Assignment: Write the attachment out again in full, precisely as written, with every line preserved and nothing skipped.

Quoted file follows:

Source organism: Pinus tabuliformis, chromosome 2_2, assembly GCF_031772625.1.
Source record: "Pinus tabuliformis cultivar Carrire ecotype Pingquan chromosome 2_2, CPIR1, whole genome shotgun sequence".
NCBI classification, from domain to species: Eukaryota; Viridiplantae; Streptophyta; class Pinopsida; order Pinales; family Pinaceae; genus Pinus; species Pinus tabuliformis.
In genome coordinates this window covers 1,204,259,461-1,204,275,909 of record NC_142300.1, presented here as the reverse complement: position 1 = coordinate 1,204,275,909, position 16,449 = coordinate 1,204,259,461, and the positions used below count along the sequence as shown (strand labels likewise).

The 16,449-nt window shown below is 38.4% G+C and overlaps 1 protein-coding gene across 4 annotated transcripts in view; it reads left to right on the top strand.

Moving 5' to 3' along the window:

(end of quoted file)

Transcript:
Source organism: Pinus tabuliformis, chromosome 2_2, assembly GCF_031772625.1.
Source record: "Pinus tabuliformis cultivar Carrire ecotype Pingquan chromosome 2_2, CPIR1, whole genome shotgun sequence".
NCBI classification, from domain to species: Eukaryota; Viridiplantae; Streptophyta; class Pinopsida; order Pinales; family Pinaceae; genus Pinus; species Pinus tabuliformis.
In genome coordinates this window covers 1,204,259,461-1,204,275,909 of record NC_142300.1, presented here as the reverse complement: position 1 = coordinate 1,204,275,909, position 16,449 = coordinate 1,204,259,461, and the positions used below count along the sequence as shown (strand labels likewise).

The 16,449-nt window shown below is 38.4% G+C and overlaps 1 protein-coding gene across 4 annotated transcripts in view; it reads left to right on the top strand.

Moving 5' to 3' along the window: